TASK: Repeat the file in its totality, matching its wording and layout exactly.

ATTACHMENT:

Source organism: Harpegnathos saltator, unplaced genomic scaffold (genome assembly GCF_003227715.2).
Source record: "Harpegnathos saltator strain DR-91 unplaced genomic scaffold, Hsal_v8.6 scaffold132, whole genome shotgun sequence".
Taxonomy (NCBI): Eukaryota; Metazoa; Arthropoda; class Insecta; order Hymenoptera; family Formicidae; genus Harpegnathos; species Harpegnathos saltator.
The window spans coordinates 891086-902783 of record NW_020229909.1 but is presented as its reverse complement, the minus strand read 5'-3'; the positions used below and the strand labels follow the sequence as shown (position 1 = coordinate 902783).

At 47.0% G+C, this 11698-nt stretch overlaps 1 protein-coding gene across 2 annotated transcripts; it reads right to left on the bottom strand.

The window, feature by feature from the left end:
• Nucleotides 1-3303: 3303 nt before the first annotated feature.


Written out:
Source organism: Harpegnathos saltator, unplaced genomic scaffold (genome assembly GCF_003227715.2).
Source record: "Harpegnathos saltator strain DR-91 unplaced genomic scaffold, Hsal_v8.6 scaffold132, whole genome shotgun sequence".
Taxonomy (NCBI): Eukaryota; Metazoa; Arthropoda; class Insecta; order Hymenoptera; family Formicidae; genus Harpegnathos; species Harpegnathos saltator.
The window spans coordinates 891086-902783 of record NW_020229909.1 but is presented as its reverse complement, the minus strand read 5'-3'; the positions used below and the strand labels follow the sequence as shown (position 1 = coordinate 902783).

At 47.0% G+C, this 11698-nt stretch overlaps 1 protein-coding gene across 2 annotated transcripts; it reads right to left on the bottom strand.

The window, feature by feature from the left end:
• Nucleotides 1-3303: 3303 nt before the first annotated feature.